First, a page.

Germ and gas warfare, circa 1968

A look back at a landmark "60 Minutes" report: Mike Wallace's two-part investigation into the research and development of chemical and biological warfare by the U.S.

A look back at a landmark "60 Minutes" report: Mike Wallace's two-part investigation into the research and development of chemical and biological warfare by the United States.

The reporting was groundbreaking, as Wallace and his producer William S. Brown became the first-ever journalists permitted to "film" at secret Defense Department installations across the country.

Forty-three years later, this report remains an eye-opener. To see the original 1968 press release from CBS News regarding this story, click here.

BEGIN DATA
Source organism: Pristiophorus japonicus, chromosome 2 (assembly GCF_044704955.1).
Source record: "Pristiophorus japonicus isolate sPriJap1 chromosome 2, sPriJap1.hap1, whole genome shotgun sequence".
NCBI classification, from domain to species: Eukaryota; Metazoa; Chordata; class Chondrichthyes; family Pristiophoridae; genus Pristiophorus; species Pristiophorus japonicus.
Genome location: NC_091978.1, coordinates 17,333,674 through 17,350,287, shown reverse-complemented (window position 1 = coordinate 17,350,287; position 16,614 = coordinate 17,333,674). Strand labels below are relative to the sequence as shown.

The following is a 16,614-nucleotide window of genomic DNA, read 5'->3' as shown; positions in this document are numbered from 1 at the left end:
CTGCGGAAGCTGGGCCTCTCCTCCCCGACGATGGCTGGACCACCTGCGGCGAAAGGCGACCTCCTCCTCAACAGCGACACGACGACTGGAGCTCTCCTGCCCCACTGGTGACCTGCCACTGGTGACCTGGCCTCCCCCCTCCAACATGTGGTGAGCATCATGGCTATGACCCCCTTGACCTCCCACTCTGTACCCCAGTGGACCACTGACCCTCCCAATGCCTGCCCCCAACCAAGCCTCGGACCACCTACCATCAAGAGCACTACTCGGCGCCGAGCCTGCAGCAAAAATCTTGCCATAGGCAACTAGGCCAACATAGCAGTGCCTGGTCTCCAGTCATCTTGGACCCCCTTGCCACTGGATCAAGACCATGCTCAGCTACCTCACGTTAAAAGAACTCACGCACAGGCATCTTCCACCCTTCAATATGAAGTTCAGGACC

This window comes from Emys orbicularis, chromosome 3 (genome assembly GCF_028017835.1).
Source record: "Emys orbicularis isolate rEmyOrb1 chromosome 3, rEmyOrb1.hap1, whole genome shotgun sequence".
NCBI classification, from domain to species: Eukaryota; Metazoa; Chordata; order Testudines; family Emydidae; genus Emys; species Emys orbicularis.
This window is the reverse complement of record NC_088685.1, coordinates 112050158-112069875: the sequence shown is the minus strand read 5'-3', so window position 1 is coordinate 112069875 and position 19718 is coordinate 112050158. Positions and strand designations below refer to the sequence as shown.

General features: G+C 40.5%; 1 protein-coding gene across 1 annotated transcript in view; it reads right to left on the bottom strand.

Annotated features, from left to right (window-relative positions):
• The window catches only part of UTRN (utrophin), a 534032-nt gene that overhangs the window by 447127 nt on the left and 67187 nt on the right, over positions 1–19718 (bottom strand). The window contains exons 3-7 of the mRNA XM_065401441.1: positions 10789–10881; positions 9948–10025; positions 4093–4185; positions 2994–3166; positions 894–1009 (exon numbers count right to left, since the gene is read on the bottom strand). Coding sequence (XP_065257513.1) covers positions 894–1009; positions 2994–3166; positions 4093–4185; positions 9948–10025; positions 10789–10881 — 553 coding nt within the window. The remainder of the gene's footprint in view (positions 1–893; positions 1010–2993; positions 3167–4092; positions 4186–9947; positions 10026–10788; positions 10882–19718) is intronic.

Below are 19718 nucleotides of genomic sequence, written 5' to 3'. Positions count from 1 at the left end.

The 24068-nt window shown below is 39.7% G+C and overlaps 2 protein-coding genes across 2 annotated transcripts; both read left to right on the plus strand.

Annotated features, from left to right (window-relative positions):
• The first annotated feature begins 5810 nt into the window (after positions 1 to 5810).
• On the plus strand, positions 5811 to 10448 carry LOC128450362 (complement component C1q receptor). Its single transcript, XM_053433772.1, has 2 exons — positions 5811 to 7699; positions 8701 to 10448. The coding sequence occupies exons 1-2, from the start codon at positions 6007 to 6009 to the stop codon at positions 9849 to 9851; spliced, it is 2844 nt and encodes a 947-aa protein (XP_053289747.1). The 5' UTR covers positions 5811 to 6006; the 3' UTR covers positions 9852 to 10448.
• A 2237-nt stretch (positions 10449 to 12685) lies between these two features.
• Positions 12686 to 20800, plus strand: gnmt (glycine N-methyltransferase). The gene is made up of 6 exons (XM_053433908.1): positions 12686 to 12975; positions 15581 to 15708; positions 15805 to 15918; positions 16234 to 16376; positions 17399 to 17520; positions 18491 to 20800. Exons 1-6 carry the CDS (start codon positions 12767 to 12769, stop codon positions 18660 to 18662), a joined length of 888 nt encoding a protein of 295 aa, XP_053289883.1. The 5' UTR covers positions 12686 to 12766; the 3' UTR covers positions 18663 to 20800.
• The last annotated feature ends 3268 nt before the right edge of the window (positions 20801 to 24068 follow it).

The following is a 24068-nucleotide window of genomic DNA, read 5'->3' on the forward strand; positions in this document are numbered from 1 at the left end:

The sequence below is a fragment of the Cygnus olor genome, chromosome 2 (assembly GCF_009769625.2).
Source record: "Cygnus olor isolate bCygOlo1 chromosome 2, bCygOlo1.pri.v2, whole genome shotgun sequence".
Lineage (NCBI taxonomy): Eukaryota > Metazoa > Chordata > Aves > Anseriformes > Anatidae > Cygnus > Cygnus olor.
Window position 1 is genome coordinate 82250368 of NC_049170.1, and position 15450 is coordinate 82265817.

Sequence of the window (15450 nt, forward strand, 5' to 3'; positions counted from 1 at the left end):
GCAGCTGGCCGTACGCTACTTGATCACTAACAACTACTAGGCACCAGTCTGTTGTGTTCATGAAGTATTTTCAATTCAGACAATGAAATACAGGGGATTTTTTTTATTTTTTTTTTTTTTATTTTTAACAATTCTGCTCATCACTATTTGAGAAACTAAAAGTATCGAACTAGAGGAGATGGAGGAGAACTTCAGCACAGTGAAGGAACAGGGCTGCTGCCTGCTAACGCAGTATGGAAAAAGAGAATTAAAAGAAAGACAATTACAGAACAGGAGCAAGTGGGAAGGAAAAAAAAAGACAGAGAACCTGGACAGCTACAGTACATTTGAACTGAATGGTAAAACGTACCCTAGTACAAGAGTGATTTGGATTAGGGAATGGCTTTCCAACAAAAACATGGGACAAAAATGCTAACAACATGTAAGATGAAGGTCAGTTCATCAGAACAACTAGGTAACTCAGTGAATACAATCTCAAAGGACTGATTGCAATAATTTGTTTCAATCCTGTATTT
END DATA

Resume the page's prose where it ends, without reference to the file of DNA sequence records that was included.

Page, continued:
One breath means instant death

Mike Wallace demonstrates the protective gas masks and clothing developed for U.S. soldiers in 1968.


VX and GB: the advantages of chemical weapons

Pound for pound, these weapons are far more deadly than conventional bullets and bombs.


"That is all"

A simulated test of nerve gas.


"Humane weapons"

Not all chemical weapons are deadly. Check out the use of "incapacitating agents" on animals and humans.


Aerobiology: perfecting biological weapons

Could two men with a motorboat take out an entire U.S. military air base? Yes.


"Public health in reverse"

Turning plague, anthrax and small pox into a battlefield advantage.


A poor man's weapon?

Chemical and biological weapons are much cheaper to produce than nuclear weapons.


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